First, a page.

In other cases, not even friendship with the president or other important political figures has proved enough to require recusal. In Cheney v. U.S. District Court for D.C. in 2004, a case regarding a decision by the National Energy Policy Development Group, of which Vice President Dick Cheney was a member, Justice Antonin Scalia refused to recuse himself even though he had gone on a duck-hunting trip with the vice president the year prior. Scalia listed several examples when both liberal and conservative Supreme Court justices did not recuse themselves in cases important to the administrations that appointed them even though they had close friendships with the sitting president. However, Scalia did note that this case was distinct because the vice president was a party only in his official capacity and that “friendship is a ground for recusal of a Justice where the personal fortune or the personal freedom of the friend is at issue.”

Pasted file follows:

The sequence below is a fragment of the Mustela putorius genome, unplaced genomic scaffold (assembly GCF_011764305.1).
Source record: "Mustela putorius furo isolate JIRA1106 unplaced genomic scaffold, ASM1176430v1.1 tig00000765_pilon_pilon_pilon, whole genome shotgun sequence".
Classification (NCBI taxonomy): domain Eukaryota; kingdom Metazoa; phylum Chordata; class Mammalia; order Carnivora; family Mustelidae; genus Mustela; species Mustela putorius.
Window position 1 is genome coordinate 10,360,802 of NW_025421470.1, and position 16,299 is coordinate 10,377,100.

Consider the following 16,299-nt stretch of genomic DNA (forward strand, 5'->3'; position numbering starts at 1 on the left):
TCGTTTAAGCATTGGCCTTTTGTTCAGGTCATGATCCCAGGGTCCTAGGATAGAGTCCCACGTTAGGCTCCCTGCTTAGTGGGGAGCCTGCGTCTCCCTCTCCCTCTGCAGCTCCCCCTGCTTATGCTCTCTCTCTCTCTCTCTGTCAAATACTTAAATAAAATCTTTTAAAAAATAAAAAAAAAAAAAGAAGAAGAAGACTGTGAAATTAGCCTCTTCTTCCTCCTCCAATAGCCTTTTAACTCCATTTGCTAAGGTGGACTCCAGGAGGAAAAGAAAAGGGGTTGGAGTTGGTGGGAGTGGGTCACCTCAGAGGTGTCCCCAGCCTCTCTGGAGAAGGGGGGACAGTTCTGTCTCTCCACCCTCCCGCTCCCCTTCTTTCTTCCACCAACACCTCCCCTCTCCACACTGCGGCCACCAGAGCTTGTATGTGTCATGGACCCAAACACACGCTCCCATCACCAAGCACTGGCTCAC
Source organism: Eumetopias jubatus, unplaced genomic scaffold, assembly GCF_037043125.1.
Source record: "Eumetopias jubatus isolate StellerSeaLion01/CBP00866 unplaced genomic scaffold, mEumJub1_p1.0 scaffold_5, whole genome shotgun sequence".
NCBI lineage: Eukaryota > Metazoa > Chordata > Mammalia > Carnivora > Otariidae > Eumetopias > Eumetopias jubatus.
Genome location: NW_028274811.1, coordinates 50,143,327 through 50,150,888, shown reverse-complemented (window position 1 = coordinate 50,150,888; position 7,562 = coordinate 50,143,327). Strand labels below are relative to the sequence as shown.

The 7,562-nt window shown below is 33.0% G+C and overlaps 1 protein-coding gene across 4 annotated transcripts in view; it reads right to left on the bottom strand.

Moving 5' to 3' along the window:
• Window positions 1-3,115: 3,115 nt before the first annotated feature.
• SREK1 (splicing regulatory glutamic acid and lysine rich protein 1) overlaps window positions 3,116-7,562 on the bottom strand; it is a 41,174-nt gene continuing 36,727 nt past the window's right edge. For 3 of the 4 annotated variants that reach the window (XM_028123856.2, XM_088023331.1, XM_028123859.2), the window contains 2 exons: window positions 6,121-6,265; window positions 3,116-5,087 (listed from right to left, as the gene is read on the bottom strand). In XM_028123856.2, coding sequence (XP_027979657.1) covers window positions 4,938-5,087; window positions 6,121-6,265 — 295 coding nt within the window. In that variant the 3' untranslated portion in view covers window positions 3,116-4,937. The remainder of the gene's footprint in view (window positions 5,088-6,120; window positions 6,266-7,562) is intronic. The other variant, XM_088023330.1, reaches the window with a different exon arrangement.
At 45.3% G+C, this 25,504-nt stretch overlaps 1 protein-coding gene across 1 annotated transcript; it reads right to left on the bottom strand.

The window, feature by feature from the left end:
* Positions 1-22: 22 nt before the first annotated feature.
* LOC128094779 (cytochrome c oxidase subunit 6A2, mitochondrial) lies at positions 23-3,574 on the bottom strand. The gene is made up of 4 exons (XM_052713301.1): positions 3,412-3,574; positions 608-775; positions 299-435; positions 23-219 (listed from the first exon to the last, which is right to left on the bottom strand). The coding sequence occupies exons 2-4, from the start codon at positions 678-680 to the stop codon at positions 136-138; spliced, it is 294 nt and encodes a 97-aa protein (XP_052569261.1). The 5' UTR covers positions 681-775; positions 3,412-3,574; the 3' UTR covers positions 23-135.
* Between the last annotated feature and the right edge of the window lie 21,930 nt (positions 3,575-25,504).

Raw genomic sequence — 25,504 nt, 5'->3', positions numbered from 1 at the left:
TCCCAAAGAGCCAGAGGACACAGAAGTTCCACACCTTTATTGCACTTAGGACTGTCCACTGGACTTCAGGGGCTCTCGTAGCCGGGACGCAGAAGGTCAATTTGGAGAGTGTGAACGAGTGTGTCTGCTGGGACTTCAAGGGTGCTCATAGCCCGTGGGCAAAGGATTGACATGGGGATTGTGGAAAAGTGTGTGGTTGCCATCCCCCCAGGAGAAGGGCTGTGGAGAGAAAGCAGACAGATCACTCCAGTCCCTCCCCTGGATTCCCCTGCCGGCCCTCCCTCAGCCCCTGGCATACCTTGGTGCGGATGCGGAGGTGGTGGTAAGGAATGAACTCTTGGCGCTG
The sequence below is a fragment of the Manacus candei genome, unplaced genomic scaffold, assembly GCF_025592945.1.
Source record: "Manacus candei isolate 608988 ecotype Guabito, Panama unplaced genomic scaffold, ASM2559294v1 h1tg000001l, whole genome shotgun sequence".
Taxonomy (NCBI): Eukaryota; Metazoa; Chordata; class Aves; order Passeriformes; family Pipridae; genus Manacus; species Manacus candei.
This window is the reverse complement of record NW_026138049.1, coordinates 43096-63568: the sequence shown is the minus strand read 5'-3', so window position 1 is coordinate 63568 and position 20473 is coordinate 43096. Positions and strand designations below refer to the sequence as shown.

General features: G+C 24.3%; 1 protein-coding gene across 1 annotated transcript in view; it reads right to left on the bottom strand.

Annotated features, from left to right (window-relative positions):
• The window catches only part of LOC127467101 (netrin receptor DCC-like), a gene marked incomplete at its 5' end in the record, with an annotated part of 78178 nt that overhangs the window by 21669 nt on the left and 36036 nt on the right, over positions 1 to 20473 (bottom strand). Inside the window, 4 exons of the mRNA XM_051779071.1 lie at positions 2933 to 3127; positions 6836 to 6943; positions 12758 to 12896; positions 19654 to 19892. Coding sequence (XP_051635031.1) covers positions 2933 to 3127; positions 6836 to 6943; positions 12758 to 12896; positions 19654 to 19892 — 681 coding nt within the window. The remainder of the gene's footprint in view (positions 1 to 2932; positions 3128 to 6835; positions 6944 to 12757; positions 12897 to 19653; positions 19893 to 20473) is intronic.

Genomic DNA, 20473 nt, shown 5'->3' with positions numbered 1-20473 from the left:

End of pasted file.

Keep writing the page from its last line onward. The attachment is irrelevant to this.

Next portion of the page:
Although friendship can be grounds for recusal, the principle of “extrajudicial source” requires evidence of bias to be from personal interactions between the judge and a party, not just from prior positive or negative judicial rulings. The Eleventh Circuit has stated on several occasions that, except where “pervasive bias and prejudice” is shown, a judge cannot be required to recuse themselves. Pervasive bias must go beyond “mere friction between the court and counsel” and be “so extreme as to display clear inability to render fair judgment.” The author has yet to find a single case in the Eleventh Circuit where the court of appeals has required a judge to recuse themselves based on pervasive bias and prejudice emanating from their judicial decisions.